Monosodium Glutamate (MSG) causes Mental Disorders.
Glutamates are involved in epilepsy, schizophrenia and cognitive disorders (memory and learning).
Monosodium Glutamate (MSG) is a natural salt of glutamic acid. MSG is used as a natural food additive to enhance flavors of industrialized food.
Currently, MSG is added to candies, chewing gum, seasonings, catsup, English sauce, soy sauce, all other sauces, gelatins, yeast extracts, calcium caseinate, soups, fruit drinks, thirst-quenchers, beer, corn gluten, almost all snacks, tofu, soy milk, industrial milk, low fat milk, cheeses (in particular parmesan cheese), soaps, shampoos, hair conditioners, cosmetics, medications, chicken pox vaccine, etc. At present, MSG is added to almost all industrially produced foods, including food for children.
But, why this scandal has grown around Glutamates?
We would not say it, but, recently, serious research companies have realized that Glutamates cause severe human degenerative diseases, schizophrenia among them.
Many scientists have informed that the platelet sensitivity to glutamate is increased in people with a tendency to nervous depression. (Berk, M., H. Plein & D. Ferreira. 2001. Platelet glutamate receptor supersensitivity in major depressive disorder. Clin. Neuropharmacology. 24: 129-132).
Several clinical studies demonstrate that the glutamates can cause severe nervous depression and schizophrenia. (Ian A. Paul and Phil Skolnick. Glutamate and Depression. Clinical and Preclinical Studies. Ann. N.Y. Academy of Sciences. 1003: 250–272. 2003).
Glutamates can cause nervous depression and suicidal proclivity, mainly in young people. (Gerard Sanacora, Douglas L. Rothman, Graeme Mason and John H. Krystal. Clinical Studies Implementing Glutamate Neurotransmission in Mood Disorders. Ann. N.Y. Academy of Sciences. 1003: 292–308. 2003).
The Society of Neuroscience has established that "Unquestionably, Glutamates, at doses encountered in products, cause severe injury to hypothalamus, the essential part of the brain for both memory and learning".
Recently, Bita Moghaddam and Barbara W. Adams, of the Department of Psychiatry in Yale University School of Medicine, reported irrefutable evidence on the involvement of Glutamates in schizophrenia.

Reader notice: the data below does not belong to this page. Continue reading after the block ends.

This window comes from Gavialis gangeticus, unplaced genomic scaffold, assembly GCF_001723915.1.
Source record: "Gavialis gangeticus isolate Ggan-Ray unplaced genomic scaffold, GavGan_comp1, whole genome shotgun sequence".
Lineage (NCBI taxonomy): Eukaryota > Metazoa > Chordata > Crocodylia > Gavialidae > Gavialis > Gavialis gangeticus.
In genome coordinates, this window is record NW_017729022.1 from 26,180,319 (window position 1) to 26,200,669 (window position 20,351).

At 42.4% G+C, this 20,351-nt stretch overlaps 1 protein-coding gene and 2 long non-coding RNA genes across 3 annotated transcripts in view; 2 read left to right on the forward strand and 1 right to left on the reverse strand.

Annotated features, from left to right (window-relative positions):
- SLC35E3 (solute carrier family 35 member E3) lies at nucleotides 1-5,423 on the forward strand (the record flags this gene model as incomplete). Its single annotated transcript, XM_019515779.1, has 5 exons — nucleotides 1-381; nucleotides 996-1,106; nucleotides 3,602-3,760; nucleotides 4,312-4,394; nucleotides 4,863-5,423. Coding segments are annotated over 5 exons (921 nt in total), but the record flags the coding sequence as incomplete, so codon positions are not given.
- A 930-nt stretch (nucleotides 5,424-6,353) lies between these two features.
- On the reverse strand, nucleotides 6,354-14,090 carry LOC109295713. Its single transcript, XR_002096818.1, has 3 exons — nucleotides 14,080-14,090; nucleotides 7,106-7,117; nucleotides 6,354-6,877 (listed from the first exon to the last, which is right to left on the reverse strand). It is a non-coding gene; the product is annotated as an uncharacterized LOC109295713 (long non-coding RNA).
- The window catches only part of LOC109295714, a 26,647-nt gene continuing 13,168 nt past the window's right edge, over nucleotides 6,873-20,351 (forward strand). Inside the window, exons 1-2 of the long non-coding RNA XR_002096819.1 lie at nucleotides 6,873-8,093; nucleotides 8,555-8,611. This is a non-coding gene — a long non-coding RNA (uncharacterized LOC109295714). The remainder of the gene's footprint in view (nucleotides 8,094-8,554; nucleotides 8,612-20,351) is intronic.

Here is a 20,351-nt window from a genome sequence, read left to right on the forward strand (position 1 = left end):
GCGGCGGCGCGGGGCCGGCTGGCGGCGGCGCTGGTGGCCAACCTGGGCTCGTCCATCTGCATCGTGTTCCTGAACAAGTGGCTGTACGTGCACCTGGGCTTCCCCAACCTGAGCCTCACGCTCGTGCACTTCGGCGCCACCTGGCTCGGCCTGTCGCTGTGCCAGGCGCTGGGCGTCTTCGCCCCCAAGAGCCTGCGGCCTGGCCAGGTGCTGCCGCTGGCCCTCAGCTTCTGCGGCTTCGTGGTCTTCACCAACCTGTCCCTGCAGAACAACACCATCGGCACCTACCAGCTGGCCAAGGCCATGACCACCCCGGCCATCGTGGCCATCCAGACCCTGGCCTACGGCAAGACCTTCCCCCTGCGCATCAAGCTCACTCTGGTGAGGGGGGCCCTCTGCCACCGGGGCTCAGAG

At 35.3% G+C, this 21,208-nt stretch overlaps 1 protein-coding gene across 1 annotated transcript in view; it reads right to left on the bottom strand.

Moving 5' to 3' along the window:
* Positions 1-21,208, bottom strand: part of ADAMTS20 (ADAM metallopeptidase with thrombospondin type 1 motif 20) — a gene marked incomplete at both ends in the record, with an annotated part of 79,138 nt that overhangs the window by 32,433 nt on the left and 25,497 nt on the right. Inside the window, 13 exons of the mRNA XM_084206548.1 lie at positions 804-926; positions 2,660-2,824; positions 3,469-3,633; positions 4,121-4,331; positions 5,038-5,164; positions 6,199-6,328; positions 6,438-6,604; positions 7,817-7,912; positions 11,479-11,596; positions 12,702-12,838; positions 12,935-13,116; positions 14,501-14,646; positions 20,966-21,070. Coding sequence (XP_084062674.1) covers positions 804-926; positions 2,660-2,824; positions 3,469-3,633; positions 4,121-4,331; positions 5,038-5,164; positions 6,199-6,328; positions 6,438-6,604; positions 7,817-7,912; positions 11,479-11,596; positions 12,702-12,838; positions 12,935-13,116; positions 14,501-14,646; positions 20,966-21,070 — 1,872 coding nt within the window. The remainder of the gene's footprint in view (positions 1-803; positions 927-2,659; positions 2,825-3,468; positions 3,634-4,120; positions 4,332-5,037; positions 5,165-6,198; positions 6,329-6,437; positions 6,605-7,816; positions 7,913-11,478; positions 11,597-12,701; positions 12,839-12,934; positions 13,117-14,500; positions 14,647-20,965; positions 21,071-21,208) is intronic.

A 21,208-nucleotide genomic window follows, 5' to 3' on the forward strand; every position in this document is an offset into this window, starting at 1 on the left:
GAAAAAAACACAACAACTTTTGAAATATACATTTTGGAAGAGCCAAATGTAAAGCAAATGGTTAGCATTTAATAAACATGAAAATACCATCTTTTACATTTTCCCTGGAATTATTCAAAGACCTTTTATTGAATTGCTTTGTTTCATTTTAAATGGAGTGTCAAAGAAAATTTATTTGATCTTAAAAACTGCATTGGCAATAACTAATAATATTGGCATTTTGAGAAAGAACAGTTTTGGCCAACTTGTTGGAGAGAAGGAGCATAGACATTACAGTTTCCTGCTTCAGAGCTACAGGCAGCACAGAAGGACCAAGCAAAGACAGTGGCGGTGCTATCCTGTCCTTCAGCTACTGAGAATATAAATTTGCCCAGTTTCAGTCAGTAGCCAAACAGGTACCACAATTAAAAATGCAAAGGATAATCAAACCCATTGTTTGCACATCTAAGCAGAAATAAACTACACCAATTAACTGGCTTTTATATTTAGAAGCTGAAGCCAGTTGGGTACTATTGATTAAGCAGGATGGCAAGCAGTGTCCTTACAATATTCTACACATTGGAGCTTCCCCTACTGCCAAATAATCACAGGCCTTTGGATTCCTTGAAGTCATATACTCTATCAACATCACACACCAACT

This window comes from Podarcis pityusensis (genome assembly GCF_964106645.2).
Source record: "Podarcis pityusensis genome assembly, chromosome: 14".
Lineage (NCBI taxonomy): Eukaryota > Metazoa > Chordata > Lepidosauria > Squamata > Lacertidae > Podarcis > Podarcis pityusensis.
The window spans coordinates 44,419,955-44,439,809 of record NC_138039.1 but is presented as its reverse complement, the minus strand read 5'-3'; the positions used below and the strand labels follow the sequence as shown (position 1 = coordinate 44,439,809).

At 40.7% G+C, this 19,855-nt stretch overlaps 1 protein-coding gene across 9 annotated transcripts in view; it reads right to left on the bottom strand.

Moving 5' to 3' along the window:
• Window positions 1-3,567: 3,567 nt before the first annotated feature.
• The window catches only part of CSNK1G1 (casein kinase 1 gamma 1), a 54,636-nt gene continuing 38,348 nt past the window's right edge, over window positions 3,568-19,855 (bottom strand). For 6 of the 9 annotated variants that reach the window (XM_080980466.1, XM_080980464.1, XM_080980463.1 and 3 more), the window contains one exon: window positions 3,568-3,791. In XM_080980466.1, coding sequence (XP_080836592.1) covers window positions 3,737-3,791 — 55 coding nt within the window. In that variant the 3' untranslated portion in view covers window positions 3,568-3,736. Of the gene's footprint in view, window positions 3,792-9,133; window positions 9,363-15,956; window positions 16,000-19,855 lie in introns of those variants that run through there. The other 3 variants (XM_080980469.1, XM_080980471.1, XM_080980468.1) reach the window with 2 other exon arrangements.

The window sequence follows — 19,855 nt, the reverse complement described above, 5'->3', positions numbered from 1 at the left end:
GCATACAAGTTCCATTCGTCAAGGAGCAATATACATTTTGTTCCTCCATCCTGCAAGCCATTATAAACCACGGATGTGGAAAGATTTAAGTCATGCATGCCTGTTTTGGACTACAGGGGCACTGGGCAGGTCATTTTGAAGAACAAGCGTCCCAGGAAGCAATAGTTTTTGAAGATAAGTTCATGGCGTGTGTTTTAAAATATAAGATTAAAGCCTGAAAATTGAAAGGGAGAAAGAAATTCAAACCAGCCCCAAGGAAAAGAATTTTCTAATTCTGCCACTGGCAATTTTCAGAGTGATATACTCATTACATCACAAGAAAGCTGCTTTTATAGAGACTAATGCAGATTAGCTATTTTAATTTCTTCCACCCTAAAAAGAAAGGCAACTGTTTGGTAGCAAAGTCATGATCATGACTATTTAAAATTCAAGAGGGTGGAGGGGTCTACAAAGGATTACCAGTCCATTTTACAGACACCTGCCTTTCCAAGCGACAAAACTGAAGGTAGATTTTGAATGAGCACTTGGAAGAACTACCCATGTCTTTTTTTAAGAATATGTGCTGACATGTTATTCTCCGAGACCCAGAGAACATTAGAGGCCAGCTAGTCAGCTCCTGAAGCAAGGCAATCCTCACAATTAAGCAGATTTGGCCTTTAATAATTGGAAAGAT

The FDA has classified glutamates in the Generally Recognized as Safe (GRAS) category of additives. FDA bases its statement on a non-scientific report, published in 1971, whose falsehood has been repeatedly verified and exposed publicly. In 1971, Dr. W.A. Reynolds and colleagues published an article where they claimed that big doses of MSG supplied to baby monkeys "had no toxic effect" on infant monkey Central Nervous System. The scientific community doubted of Reynolds' study because in Dr. Olney's practice, large doses of MSG fed to animals at all times caused the animals to vomit. Dr. Reynolds et all did not mention any vomiting in their testing. If there were actually vomiting, it would nullify the Reynolds' study because MSG would not have been metabolized. Something is going wrong.
IN THE MEANWHILE, I WILL AVOID TO INCLUDE THESE "GRAS" IN MY NUTRITIONAL REGIME, AND PARTICULARLY IN THAT OF MY CHILDREN. NO ONE CAN CONTROL MY DETERMINATION ON CHOOSING THE HEALTHIEST FOOD THAT I AND MY CHILDREN SHOULD CONSUME.
Berk, M., H. Plein & D. Ferreira. 2001. Platelet glutamate receptor supersensitivity in major depressive disorder. Clin. Neuropharmacology. 24: 129-132.
Ian A. Paul and Phil Skolnick. Glutamate and Depression. Clinical and Preclinical Studies. Ann. N.Y. Academy of Sciences. 1003: 250–272. 2003.
Gerard Sanacora, Douglas L. Rothman, Graeme Mason and John H. Krystal. Clinical Studies Implementing Glutamate Neurotransmission in Mood Disorders. Ann. N.Y. Academy of Sciences. 1003: 292–308. 2003.
Glutamate and Disorders of Cognition and Motivation; 13 to 15 April, 2003; sponsored by the New York Academy of Sciences.
Kohichi Tanaka, Kei Watase, Toshiya Manabe, Keiko Yamada, Masahiko Watanabe, Katsunobu Takahashi, Hisayuki Iwama, Toru Nishikawa, Nobutsune Ichihara, Tateki Kikuchi, Shigeru Okuyama, Naoya Kawashima, Seiji Hori, Misato Takimoto, and Keiji Wada; Epilepsy and Exacerbation of Brain Injury in Mice Lacking the Glutamate Transporter GLT-1; Science 1997 June 13; 276: pps.1699-1702.
Guochuan E. Tsai, William E. Falk, and Jeanette Gunther; A Preliminary Study of D-Cycloserine Treatment in Alzheimer's Disease; J. Neuropsychiatry. Clin.
Neurosci., May 1998; 10: 224 - 226.
Moghaddam, Bita and Adams, Barbara W.; Reversal of Phencyclidine Effects by a Group II Metabotropic Glutamate Receptor Agonist in Rats. Science 1998 August 28; 281: 1349-1352.